1. Policy outline
The Chartered Institute of Public Finance and Accountancy (CIPFA) Prudential Code requires local authorities (including Police and Crime Commissioners) to produce a capital strategy to demonstrate that capital expenditure and investment decisions are taken in line with desired outcomes and take account of stewardship, value for money, prudence, sustainability and affordability.
The Capital Strategy is a key document for the Police and Crime Commissioner (PCC) and Warwickshire Police and forms part of the revenue and capital planning process. It provides a high level overview of how capital expenditure, capital financing and treasury management activity contribute to the delivery of desired outcomes. It also provides an overview of how associated risk is managed and the implications for future financial sustainability. It also includes an overview of the governance processes for approval and monitoring of capital expenditure.
Throughout this document the term Warwickshire is used to refer to the activities of both the PCC and the Force. This Capital Strategy includes all capital expenditure and capital investment decisions for Warwickshire. It sets out the long term context in which decisions are made with reference to the life of the projects/assets.
2. Capital Expenditure – Definition
Capital expenditure is incurred on the acquisition or creation of assets, or expenditure that enhances or adds to the life or value of an existing fixed asset. Fixed assets are tangible or intangible assets that yield benefits to Warwickshire generally for a period of more than one year, e.g. land and buildings, ICT, business change programmes, equipment and vehicles. This is in contrast to revenue expenditure which is spending on the day to day running costs of services such as employee costs and supplies and services. The expenditure can be in respect of additions, replacements or enhancements of assets; and this can include spending on assets owned by other bodies. The PCC has some limited discretion on what counts as capital expenditure, for example assets costing below £10,000 are not capitalised and are charged to revenue in year. The capital programme which is approved as part of the budget report each year is Warwickshire’s plan of capital works for future years (over the medium term financial plan period), including details on how the schemes will be financed.
3. Capital vs Treasury Management Investments
Warwickshire PCC produces a separate annual treasury management strategy which is approved each year. Treasury Management investment activity covers those investments, which arise from the organisation’s cash flows and debt management activity, and ultimately represent balances, which need to be invested until the cash is required for use in the course of business.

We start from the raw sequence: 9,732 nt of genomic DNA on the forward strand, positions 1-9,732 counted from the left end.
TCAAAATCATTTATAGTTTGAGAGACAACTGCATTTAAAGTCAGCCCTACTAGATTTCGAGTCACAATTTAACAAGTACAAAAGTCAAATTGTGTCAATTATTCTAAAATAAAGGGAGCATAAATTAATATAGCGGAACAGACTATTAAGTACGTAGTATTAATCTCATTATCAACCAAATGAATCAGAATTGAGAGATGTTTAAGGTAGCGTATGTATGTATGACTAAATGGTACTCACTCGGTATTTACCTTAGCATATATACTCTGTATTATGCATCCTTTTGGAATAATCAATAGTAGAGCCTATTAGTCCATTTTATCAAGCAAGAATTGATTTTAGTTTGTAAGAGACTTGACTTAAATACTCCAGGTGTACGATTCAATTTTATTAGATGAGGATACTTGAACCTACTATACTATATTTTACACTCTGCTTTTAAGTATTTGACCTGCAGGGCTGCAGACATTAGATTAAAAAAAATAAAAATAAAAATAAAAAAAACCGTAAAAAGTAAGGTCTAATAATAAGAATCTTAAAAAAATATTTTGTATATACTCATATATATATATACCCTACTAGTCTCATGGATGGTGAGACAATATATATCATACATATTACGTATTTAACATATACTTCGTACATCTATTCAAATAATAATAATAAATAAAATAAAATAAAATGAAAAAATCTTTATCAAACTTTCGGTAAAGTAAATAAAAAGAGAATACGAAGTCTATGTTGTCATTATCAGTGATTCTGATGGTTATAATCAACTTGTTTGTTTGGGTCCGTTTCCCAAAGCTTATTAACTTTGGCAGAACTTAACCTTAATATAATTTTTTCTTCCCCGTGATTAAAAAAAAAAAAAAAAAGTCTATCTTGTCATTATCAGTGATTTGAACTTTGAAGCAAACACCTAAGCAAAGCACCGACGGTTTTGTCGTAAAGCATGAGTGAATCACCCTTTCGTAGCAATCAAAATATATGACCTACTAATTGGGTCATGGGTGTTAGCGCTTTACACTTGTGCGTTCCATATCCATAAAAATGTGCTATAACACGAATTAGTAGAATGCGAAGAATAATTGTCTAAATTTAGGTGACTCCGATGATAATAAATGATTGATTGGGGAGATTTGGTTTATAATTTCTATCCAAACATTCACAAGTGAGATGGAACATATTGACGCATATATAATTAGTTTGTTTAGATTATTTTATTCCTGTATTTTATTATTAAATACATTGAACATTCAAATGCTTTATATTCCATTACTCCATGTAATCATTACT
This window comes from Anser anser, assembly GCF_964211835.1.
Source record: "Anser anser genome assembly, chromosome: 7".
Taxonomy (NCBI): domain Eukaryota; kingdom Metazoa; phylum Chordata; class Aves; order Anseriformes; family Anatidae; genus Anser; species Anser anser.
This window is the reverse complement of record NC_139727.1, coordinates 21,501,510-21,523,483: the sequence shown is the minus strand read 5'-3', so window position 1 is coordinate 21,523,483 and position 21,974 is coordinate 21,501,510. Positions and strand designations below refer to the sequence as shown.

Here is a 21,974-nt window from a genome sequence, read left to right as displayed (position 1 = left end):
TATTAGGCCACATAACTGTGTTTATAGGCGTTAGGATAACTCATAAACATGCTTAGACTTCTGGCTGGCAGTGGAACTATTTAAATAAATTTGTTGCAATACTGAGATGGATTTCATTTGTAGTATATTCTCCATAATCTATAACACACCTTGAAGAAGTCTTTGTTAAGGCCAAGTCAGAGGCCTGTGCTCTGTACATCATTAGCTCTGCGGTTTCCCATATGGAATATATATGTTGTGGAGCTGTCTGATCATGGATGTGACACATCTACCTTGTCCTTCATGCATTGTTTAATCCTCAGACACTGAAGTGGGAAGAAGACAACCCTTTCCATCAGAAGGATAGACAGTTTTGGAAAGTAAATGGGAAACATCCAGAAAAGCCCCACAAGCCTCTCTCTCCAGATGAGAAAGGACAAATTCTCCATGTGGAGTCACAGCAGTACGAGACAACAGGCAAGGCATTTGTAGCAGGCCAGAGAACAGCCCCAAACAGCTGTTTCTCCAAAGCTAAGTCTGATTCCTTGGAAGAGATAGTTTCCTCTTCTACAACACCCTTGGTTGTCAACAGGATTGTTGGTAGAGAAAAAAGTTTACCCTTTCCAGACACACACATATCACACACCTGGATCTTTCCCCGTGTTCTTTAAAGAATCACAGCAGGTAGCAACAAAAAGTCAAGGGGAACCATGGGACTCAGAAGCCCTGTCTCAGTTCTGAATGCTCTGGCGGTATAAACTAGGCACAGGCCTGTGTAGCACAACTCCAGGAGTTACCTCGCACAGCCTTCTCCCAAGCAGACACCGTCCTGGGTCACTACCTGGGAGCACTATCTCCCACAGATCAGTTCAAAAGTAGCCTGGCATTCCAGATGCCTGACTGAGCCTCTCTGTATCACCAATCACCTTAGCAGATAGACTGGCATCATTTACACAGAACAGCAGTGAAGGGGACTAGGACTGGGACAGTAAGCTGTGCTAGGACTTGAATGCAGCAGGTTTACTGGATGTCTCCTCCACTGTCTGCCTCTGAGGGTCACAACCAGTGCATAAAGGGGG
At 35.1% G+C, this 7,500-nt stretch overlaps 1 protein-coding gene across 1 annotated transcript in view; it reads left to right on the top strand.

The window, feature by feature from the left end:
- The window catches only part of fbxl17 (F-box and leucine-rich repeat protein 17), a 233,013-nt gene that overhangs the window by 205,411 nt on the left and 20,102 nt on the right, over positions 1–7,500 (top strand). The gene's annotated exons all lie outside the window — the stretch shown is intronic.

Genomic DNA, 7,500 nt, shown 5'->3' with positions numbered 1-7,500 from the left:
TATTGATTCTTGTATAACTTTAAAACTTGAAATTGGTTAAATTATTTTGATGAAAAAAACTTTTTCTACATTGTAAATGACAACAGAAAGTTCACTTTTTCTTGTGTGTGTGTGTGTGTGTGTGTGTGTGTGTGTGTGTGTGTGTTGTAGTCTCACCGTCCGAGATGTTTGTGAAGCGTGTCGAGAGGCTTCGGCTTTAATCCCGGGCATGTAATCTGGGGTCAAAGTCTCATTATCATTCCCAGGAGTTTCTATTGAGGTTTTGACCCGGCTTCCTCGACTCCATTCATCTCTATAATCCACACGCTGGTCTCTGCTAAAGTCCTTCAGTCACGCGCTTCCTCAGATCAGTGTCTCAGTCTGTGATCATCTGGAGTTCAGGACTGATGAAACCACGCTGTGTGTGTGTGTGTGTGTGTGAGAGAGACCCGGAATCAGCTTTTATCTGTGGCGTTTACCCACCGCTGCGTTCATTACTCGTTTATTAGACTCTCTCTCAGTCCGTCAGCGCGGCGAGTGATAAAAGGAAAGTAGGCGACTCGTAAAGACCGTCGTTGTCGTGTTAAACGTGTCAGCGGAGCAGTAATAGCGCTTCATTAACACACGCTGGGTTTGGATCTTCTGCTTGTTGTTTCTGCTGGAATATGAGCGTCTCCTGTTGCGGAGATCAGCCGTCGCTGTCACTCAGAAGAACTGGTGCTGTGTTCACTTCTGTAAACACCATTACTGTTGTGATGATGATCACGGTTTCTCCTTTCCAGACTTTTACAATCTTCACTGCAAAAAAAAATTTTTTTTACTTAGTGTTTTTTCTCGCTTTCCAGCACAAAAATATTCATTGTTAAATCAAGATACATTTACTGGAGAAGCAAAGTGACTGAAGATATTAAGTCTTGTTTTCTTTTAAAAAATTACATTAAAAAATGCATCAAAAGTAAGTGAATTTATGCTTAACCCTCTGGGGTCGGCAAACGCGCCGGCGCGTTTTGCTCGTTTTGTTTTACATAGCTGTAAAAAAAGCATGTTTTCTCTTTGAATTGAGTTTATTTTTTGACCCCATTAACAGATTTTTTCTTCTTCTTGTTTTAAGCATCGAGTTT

For Treasury Management investments the security and liquidity of funds are placed ahead of the investment return. The management of associated risk is set out in the Annual Treasury Management Strategy Statement.
Cleary some treasury management decisions link closely to the capital strategy in terms of funding and the documents should be read in conjunction with each other.
4. Links to other corporate strategies and plans
In order to deliver strategic aims laid out by the PCC and Chief Constable there will be the need to invest in and maintain our assets, buildings, vehicles, ICT and plant & equipment. The relevant documents are as follows.
The PCC produces his Police and Crime Plan at the commencement of each new term. It is kept under review during the intervening years to ensure it is up to date and reflective of current priorities. The PCC also publishes an annual report at the end of each year to outline the achievements and progress made during the course of the year, and reflects on outcomes and progress in delivering the Police and Crime Plan.
To complement the plan the force has produced its Fit for the Future strategy which is a 5 year strategy to 2025 to outline strategic priorities and the high level direction in terms of the transitional and transformational process for Warwickshire Police. The Chief Constable also produces an annual force management statement which assesses current and future demand requirements against the current status of workforce and assets and plans to address any gaps and requirements.